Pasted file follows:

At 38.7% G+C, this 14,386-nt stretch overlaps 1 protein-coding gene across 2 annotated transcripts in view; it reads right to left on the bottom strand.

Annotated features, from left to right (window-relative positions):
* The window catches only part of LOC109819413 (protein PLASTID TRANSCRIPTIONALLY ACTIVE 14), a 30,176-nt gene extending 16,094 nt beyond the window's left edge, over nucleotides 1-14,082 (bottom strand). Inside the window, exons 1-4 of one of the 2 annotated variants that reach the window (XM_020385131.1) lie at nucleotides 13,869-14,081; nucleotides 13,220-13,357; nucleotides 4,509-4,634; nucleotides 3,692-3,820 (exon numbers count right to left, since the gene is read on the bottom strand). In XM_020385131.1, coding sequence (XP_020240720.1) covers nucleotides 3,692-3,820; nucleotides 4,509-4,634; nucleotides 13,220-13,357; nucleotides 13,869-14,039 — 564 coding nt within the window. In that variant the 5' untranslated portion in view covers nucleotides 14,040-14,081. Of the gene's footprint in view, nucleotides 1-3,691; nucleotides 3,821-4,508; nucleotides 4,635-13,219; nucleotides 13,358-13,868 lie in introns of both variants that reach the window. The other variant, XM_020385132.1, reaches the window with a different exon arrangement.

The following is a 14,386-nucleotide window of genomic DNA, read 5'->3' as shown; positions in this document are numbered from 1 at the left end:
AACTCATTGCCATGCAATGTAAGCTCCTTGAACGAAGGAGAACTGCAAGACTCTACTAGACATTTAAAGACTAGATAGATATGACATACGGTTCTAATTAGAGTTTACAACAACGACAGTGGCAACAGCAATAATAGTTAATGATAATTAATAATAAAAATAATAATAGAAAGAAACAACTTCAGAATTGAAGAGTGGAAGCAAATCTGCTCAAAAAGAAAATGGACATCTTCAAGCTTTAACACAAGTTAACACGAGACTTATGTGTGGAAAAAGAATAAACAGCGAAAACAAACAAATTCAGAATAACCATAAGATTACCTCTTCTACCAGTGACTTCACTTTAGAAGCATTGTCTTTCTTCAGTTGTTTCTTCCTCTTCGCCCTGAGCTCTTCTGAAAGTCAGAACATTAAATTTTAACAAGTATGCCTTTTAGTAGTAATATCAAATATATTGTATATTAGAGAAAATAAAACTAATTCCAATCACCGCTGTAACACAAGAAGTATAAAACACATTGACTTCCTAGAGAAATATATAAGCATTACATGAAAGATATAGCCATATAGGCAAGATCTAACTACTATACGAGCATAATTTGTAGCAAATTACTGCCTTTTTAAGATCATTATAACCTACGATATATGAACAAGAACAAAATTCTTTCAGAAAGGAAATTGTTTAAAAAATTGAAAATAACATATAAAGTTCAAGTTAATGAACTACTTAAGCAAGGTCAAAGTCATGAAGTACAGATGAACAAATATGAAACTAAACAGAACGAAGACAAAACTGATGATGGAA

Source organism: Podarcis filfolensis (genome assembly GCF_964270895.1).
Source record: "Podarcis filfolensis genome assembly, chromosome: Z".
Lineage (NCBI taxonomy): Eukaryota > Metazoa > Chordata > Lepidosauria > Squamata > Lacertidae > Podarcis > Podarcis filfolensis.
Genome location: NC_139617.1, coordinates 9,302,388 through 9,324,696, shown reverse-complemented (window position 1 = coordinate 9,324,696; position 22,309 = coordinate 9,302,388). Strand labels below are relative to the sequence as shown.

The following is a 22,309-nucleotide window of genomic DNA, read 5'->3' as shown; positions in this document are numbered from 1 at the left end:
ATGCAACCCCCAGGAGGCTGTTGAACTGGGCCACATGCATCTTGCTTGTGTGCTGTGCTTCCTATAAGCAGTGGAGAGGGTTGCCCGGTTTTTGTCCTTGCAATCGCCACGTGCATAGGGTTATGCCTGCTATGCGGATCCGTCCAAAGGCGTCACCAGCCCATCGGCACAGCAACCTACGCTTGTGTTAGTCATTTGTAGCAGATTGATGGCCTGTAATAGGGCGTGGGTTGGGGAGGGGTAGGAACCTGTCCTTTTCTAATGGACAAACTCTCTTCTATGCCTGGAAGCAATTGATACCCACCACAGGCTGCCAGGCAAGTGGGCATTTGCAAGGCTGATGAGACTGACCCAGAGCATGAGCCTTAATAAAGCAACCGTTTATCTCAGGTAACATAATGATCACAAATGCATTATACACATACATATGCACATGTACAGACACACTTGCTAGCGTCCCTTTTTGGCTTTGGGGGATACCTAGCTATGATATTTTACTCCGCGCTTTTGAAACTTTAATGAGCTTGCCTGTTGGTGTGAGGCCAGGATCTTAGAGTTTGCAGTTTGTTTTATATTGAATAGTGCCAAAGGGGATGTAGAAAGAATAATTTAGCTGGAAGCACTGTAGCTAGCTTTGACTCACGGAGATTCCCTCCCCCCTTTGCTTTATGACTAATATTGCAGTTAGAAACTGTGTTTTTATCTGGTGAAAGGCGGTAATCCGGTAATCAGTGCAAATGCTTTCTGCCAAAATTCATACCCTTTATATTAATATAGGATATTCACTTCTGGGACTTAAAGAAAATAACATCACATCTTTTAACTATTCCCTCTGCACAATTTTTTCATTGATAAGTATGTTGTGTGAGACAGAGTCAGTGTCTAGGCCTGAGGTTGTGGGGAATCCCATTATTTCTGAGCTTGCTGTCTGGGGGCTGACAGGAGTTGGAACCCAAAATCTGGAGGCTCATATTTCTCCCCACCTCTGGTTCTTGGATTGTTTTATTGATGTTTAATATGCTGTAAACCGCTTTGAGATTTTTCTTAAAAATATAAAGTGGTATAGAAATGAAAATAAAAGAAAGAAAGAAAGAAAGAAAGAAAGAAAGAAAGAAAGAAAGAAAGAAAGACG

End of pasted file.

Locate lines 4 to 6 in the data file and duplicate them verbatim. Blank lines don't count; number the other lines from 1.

The following is a 14,386-nucleotide window of genomic DNA, read 5'->3' as shown; positions in this document are numbered from 1 at the left end:
AACTCATTGCCATGCAATGTAAGCTCCTTGAACGAAGGAGAACTGCAAGACTCTACTAGACATTTAAAGACTAGATAGATATGACATACGGTTCTAATTAGAGTTTACAACAACGACAGTGGCAACAGCAATAATAGTTAATGATAATTAATAATAAAAATAATAATAGAAAGAAACAACTTCAGAATTGAAGAGTGGAAGCAAATCTGCTCAAAAAGAAAATGGACATCTTCAAGCTTTAACACAAGTTAACACGAGACTTATGTGTGGAAAAAGAATAAACAGCGAAAACAAACAAATTCAGAATAACCATAAGATTACCTCTTCTACCAGTGACTTCACTTTAGAAGCATTGTCTTTCTTCAGTTGTTTCTTCCTCTTCGCCCTGAGCTCTTCTGAAAGTCAGAACATTAAATTTTAACAAGTATGCCTTTTAGTAGTAATATCAAATATATTGTATATTAGAGAAAATAAAACTAATTCCAATCACCGCTGTAACACAAGAAGTATAAAACACATTGACTTCCTAGAGAAATATATAAGCATTACATGAAAGATATAGCCATATAGGCAAGATCTAACTACTATACGAGCATAATTTGTAGCAAATTACTGCCTTTTTAAGATCATTATAACCTACGATATATGAACAAGAACAAAATTCTTTCAGAAAGGAAATTGTTTAAAAAATTGAAAATAACATATAAAGTTCAAGTTAATGAACTACTTAAGCAAGGTCAAAGTCATGAAGTACAGATGAACAAATATGAAACTAAACAGAACGAAGACAAAACTGATGATGGAA

Source organism: Podarcis filfolensis (genome assembly GCF_964270895.1).